The most recent addition to her inventory is an acne system she developed in response to her own battle with blemishes. Active ingredients in the Remedy This! acne collection include kojic acid and turmeric extract, which she said help reduce the appearance of hyperpigmentation and the scarring acne can leave behind.

‘Complicated’ process

To create her products, Harris calls on knowledge gained from her cosmetology studies. Since starting her company, she has also taken a variety of natural skin-care courses. She said there’s a science to creating safe, effective skin-care products.

Outlook 2021 Index: The Gazette’s annual guide to business in our region

“It’s not something where you can just put all these ingredients together and think they’re going to magically work,” she explained. “You have to measure everything. You have to have percentages. You have to have the right mixing tools. You have to mix them in different variants. … You have to have a cooling phase and a heating phase. It’s complicated.”

Her skin-care products are not classified as remedies, but they help to alleviate symptoms, she noted.

“My whole family has been at the will of my experimentation,” she said with a laugh.

At the moment, Harris’ operation is based entirely in her Schenectady home. She has a space in her kitchen dedicated exclusively to Whip My Butta product creation.

“It’s not a lot of space, but enough to whip butters,” she said.

The whipping is done with an electric stand mixer. Shelves full of oils and other ingredients are all within easy reach.

Harris’ husband helps with Whip My Butta shipping and accounting. Her 4-year old daughter is an assistant in training, and there is a helper who manages social media posts for the business. But even with that help, Harris’ days are more than full. She works full time as an occupational therapist, then comes home to work on her business and spend time with her family.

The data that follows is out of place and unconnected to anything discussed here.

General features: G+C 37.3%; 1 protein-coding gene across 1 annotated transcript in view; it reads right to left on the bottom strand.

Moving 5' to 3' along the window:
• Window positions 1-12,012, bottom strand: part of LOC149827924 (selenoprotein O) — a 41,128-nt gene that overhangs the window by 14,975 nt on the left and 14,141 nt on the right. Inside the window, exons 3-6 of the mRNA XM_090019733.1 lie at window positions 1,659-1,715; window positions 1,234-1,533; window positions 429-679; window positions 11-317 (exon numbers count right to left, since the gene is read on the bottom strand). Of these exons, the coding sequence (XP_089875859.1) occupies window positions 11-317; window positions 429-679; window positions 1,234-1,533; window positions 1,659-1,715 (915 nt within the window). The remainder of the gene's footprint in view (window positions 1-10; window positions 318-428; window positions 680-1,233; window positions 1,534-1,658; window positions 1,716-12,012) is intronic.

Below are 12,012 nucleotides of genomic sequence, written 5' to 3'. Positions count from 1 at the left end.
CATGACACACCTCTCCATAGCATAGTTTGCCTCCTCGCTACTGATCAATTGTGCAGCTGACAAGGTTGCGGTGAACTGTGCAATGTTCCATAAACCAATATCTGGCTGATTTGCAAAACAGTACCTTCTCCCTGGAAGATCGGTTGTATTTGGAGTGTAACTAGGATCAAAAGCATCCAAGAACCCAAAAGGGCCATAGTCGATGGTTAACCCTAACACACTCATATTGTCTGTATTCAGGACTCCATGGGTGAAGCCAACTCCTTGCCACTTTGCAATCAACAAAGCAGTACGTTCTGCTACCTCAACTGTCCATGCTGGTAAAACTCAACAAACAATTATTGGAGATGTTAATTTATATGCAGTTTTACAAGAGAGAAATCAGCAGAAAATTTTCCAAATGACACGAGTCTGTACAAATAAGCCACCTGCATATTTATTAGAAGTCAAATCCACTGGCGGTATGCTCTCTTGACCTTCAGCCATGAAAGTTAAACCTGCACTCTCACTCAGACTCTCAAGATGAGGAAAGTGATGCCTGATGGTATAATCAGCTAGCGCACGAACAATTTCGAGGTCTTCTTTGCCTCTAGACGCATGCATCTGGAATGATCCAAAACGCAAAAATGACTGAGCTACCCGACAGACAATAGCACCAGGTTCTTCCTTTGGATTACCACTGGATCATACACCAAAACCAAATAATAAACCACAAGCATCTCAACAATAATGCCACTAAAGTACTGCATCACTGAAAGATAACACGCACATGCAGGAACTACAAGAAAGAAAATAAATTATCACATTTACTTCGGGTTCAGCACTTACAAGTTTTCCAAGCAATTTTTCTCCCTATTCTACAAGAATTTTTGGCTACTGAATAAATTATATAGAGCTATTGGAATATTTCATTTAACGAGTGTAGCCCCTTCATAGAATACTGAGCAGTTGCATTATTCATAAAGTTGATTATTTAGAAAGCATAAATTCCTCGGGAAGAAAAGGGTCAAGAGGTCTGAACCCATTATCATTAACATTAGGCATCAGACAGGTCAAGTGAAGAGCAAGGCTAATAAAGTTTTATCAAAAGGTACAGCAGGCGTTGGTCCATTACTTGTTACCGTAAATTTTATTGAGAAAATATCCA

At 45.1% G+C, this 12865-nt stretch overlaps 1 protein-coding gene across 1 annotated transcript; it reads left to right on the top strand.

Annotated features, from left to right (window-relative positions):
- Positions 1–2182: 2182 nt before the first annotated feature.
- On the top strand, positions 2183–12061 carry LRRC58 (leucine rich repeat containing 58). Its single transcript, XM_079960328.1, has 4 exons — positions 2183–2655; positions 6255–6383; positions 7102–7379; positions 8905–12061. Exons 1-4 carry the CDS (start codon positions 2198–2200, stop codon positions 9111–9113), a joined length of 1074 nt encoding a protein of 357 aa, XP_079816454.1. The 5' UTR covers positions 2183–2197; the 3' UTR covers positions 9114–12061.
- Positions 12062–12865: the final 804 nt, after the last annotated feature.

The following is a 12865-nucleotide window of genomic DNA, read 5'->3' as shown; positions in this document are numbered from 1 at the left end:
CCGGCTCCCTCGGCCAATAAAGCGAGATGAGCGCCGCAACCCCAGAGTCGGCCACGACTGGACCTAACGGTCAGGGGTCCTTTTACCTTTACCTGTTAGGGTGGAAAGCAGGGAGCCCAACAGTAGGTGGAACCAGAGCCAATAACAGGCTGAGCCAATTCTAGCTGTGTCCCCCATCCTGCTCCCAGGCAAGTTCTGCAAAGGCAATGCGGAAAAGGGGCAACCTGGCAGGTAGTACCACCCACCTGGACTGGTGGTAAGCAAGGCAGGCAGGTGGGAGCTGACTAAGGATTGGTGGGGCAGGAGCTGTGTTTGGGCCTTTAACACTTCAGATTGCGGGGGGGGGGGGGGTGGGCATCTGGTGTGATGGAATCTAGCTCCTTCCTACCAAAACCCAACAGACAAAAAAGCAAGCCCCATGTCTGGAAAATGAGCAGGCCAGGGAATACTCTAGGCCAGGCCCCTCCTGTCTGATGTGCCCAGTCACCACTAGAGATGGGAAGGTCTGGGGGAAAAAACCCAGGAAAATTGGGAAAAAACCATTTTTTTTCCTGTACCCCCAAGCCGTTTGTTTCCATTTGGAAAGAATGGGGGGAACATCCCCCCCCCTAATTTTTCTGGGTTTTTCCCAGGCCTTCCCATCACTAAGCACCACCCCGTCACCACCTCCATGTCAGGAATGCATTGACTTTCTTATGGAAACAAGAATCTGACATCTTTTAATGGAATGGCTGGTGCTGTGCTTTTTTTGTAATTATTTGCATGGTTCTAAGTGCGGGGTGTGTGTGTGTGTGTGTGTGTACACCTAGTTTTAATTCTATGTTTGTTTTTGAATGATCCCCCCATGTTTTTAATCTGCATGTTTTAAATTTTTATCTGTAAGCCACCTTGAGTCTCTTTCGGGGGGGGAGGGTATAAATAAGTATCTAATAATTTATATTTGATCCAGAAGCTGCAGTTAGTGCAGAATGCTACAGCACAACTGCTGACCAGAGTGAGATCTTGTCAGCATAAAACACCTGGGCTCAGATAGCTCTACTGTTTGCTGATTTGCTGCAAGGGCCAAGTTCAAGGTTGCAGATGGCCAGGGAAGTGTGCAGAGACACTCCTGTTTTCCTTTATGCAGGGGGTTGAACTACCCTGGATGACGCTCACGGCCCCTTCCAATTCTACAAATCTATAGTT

She said it’s a lot to manage but she’s got her sights set on growing Whip My Butta. Her goal for 2021 is to get vending machines full of her products into a local mall. She eventually hopes to get her line into large retailers such as Target, and she aspires to have a storefront as well.

“I want to be the L’Oreal or the Johnson & Johnson,” she said. “I want everybody to hear ‘Whip My Butta Organics’ and say, ‘Oh yes, I have to go to the store and get that.’ ”

Tiffany’s tips

Tiffany Harris’ top tips for soothing winter-weary skin:

Don’t over-exfoliate: Doing so will dry your skin. Limit exfoliating to one or two times per week.

Moisturize religiously: Use a body glaze or body butter right after a shower to seal in hydration.

Avoid very hot showers: They can dry out your skin.

Check the ingredient list: Avoid skin-care products with alcohol in them. It can have a drying effect. Sulfates have a similar effect for certain people. Look for ingredients with moisturizing qualities, such as jojoba oil or shea butter.

Don’t use too many products: Stick with a select few, like a body wash and a moisturizing agent. The combination of too many products may cause an adverse skin reaction.

Wear sunscreen every single day: It will help reduce the appearance of hyperpigmentation and age spots.

Outlook 2021 Index: The Gazette’s annual guide to business in our region

Categories: Business, News, Outlook 2021, Schenectady County